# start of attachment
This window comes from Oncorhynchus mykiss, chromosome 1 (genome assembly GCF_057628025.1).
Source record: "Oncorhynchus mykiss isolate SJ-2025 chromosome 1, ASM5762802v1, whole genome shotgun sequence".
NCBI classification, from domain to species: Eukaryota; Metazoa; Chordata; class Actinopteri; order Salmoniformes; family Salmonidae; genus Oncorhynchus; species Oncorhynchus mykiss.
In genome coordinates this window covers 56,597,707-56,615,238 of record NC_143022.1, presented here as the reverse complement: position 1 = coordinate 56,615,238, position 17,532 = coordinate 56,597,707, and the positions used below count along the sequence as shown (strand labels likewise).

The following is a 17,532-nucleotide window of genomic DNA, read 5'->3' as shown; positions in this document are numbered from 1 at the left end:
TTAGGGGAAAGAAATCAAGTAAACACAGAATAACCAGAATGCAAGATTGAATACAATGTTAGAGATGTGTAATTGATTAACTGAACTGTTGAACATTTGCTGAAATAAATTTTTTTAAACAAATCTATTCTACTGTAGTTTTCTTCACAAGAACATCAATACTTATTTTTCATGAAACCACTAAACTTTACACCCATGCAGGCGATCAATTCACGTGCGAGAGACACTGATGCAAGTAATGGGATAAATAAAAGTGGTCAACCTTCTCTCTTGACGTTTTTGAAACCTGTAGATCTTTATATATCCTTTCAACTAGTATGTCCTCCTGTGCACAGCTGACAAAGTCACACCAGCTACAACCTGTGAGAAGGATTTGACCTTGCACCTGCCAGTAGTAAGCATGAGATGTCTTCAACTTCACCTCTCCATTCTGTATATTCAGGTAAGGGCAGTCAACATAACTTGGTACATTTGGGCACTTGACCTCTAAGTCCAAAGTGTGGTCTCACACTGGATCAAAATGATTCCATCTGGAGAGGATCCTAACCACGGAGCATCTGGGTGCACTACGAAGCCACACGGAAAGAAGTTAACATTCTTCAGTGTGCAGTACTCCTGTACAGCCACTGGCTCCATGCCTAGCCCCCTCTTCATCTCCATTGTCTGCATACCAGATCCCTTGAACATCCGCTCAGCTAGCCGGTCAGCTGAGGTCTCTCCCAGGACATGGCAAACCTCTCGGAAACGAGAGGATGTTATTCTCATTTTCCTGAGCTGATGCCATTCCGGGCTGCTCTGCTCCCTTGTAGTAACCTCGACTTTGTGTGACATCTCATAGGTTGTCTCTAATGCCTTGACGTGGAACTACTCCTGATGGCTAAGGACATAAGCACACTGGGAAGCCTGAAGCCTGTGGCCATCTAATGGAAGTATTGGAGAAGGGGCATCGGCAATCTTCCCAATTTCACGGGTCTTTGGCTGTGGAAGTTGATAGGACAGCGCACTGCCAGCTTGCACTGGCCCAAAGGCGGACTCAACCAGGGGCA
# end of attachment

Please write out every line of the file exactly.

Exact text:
This window comes from Oncorhynchus mykiss, chromosome 1 (genome assembly GCF_057628025.1).
Source record: "Oncorhynchus mykiss isolate SJ-2025 chromosome 1, ASM5762802v1, whole genome shotgun sequence".
NCBI classification, from domain to species: Eukaryota; Metazoa; Chordata; class Actinopteri; order Salmoniformes; family Salmonidae; genus Oncorhynchus; species Oncorhynchus mykiss.
In genome coordinates this window covers 56,597,707-56,615,238 of record NC_143022.1, presented here as the reverse complement: position 1 = coordinate 56,615,238, position 17,532 = coordinate 56,597,707, and the positions used below count along the sequence as shown (strand labels likewise).

The following is a 17,532-nucleotide window of genomic DNA, read 5'->3' as shown; positions in this document are numbered from 1 at the left end:
TTAGGGGAAAGAAATCAAGTAAACACAGAATAACCAGAATGCAAGATTGAATACAATGTTAGAGATGTGTAATTGATTAACTGAACTGTTGAACATTTGCTGAAATAAATTTTTTTAAACAAATCTATTCTACTGTAGTTTTCTTCACAAGAACATCAATACTTATTTTTCATGAAACCACTAAACTTTACACCCATGCAGGCGATCAATTCACGTGCGAGAGACACTGATGCAAGTAATGGGATAAATAAAAGTGGTCAACCTTCTCTCTTGACGTTTTTGAAACCTGTAGATCTTTATATATCCTTTCAACTAGTATGTCCTCCTGTGCACAGCTGACAAAGTCACACCAGCTACAACCTGTGAGAAGGATTTGACCTTGCACCTGCCAGTAGTAAGCATGAGATGTCTTCAACTTCACCTCTCCATTCTGTATATTCAGGTAAGGGCAGTCAACATAACTTGGTACATTTGGGCACTTGACCTCTAAGTCCAAAGTGTGGTCTCACACTGGATCAAAATGATTCCATCTGGAGAGGATCCTAACCACGGAGCATCTGGGTGCACTACGAAGCCACACGGAAAGAAGTTAACATTCTTCAGTGTGCAGTACTCCTGTACAGCCACTGGCTCCATGCCTAGCCCCCTCTTCATCTCCATTGTCTGCATACCAGATCCCTTGAACATCCGCTCAGCTAGCCGGTCAGCTGAGGTCTCTCCCAGGACATGGCAAACCTCTCGGAAACGAGAGGATGTTATTCTCATTTTCCTGAGCTGATGCCATTCCGGGCTGCTCTGCTCCCTTGTAGTAACCTCGACTTTGTGTGACATCTCATAGGTTGTCTCTAATGCCTTGACGTGGAACTACTCCTGATGGCTAAGGACATAAGCACACTGGGAAGCCTGAAGCCTGTGGCCATCTAATGGAAGTATTGGAGAAGGGGCATCGGCAATCTTCCCAATTTCACGGGTCTTTGGCTGTGGAAGTTGATAGGACAGCGCACTGCCAGCTTGCACTGGCCCAAAGGCGGACTCAACCAGGGGCA